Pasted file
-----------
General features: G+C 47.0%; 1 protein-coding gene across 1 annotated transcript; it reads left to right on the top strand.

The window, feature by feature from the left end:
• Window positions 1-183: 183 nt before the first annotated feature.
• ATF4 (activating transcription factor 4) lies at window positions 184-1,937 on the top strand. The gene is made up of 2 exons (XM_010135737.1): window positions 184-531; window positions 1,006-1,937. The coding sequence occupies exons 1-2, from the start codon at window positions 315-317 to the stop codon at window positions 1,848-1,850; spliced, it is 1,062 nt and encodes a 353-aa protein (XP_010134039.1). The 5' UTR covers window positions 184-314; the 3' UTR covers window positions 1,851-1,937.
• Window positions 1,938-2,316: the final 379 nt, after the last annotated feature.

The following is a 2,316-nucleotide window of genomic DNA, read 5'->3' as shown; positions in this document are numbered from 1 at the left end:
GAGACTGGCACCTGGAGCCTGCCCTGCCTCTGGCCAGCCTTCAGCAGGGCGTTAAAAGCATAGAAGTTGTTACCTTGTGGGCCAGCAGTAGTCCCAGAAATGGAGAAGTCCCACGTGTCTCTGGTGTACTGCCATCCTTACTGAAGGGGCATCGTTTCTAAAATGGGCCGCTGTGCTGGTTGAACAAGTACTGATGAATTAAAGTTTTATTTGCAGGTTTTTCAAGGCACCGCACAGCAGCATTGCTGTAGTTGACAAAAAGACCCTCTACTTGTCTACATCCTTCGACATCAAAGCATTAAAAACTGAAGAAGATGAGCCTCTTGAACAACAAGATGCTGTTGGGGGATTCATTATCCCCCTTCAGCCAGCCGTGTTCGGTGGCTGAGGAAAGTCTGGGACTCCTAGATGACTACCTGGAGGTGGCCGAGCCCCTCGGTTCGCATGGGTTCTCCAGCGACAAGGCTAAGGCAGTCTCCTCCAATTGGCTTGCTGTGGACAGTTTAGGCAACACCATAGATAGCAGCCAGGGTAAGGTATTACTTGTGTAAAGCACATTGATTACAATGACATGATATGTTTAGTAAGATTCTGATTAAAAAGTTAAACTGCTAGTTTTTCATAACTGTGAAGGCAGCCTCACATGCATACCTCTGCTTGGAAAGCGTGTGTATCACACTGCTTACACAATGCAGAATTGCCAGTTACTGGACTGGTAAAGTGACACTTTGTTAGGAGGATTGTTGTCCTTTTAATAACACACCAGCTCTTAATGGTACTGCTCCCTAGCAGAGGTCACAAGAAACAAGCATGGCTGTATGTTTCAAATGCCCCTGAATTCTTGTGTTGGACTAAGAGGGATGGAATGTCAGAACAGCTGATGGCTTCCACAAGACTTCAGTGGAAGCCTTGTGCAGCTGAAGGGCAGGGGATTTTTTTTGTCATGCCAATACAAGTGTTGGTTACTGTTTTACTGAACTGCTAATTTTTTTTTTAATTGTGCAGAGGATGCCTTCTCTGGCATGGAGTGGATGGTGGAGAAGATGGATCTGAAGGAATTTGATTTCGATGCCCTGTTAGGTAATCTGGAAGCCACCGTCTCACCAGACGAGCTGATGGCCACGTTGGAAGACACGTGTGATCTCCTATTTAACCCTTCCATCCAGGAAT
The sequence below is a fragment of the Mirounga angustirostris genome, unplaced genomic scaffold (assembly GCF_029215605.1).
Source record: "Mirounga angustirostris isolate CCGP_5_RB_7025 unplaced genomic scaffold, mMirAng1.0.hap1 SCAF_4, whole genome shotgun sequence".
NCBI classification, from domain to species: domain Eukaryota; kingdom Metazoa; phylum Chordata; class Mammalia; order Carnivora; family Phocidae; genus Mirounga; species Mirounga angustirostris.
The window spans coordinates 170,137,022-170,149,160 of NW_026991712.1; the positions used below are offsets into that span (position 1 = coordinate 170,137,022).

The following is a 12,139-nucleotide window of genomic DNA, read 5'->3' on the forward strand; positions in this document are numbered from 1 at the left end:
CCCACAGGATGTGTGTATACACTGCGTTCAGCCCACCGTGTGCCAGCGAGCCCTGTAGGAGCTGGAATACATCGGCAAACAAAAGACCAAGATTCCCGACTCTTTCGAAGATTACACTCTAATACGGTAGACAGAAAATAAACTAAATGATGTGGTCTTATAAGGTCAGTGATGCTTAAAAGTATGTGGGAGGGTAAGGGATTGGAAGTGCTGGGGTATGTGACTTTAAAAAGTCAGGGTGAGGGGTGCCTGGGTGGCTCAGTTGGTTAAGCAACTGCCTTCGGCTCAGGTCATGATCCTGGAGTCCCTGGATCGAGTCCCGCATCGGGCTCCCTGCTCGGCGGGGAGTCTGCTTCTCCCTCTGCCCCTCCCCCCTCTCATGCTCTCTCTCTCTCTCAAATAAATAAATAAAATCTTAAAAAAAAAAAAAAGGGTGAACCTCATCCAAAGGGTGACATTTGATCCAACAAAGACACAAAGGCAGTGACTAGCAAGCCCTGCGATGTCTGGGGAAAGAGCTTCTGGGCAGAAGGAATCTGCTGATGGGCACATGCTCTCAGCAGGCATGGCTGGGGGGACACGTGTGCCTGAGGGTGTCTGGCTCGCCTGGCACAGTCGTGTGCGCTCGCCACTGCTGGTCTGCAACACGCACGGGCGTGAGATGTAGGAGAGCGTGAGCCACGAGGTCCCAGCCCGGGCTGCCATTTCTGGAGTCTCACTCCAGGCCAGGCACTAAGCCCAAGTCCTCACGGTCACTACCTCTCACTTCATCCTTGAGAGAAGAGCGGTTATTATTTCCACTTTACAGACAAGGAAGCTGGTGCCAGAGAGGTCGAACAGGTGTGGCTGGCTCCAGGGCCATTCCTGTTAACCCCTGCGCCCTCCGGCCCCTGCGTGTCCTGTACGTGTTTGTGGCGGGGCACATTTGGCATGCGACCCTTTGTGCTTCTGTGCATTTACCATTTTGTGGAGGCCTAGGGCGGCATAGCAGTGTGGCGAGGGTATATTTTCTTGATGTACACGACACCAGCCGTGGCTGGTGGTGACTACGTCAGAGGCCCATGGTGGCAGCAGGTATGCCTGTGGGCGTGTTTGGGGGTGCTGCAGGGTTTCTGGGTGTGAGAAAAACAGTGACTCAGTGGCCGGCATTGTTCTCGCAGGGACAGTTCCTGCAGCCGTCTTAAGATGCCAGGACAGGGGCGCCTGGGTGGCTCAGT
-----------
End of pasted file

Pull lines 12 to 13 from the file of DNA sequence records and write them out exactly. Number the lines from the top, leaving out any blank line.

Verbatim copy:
The following is a 12,139-nucleotide window of genomic DNA, read 5'->3' on the forward strand; positions in this document are numbered from 1 at the left end:
CCCACAGGATGTGTGTATACACTGCGTTCAGCCCACCGTGTGCCAGCGAGCCCTGTAGGAGCTGGAATACATCGGCAAACAAAAGACCAAGATTCCCGACTCTTTCGAAGATTACACTCTAATACGGTAGACAGAAAATAAACTAAATGATGTGGTCTTATAAGGTCAGTGATGCTTAAAAGTATGTGGGAGGGTAAGGGATTGGAAGTGCTGGGGTATGTGACTTTAAAAAGTCAGGGTGAGGGGTGCCTGGGTGGCTCAGTTGGTTAAGCAACTGCCTTCGGCTCAGGTCATGATCCTGGAGTCCCTGGATCGAGTCCCGCATCGGGCTCCCTGCTCGGCGGGGAGTCTGCTTCTCCCTCTGCCCCTCCCCCCTCTCATGCTCTCTCTCTCTCTCAAATAAATAAATAAAATCTTAAAAAAAAAAAAAAGGGTGAACCTCATCCAAAGGGTGACATTTGATCCAACAAAGACACAAAGGCAGTGACTAGCAAGCCCTGCGATGTCTGGGGAAAGAGCTTCTGGGCAGAAGGAATCTGCTGATGGGCACATGCTCTCAGCAGGCATGGCTGGGGGGACACGTGTGCCTGAGGGTGTCTGGCTCGCCTGGCACAGTCGTGTGCGCTCGCCACTGCTGGTCTGCAACACGCACGGGCGTGAGATGTAGGAGAGCGTGAGCCACGAGGTCCCAGCCCGGGCTGCCATTTCTGGAGTCTCACTCCAGGCCAGGCACTAAGCCCAAGTCCTCACGGTCACTACCTCTCACTTCATCCTTGAGAGAAGAGCGGTTATTATTTCCACTTTACAGACAAGGAAGCTGGTGCCAGAGAGGTCGAACAGGTGTGGCTGGCTCCAGGGCCATTCCTGTTAACCCCTGCGCCCTCCGGCCCCTGCGTGTCCTGTACGTGTTTGTGGCGGGGCACATTTGGCATGCGACCCTTTGTGCTTCTGTGCATTTACCATTTTGTGGAGGCCTAGGGCGGCATAGCAGTGTGGCGAGGGTATATTTTCTTGATGTACACGACACCAGCCGTGGCTGGTGGTGACTACGTCAGAGGCCCATGGTGGCAGCAGGTATGCCTGTGGGCGTGTTTGGGGGTGCTGCAGGGTTTCTGGGTGTGAGAAAAACAGTGACTCAGTGGCCGGCATTGTTCTCGCAGGGACAGTTCCTGCAGCCGTCTTAAGATGCCAGGACAGGGGCGCCTGGGTGGCTCAGT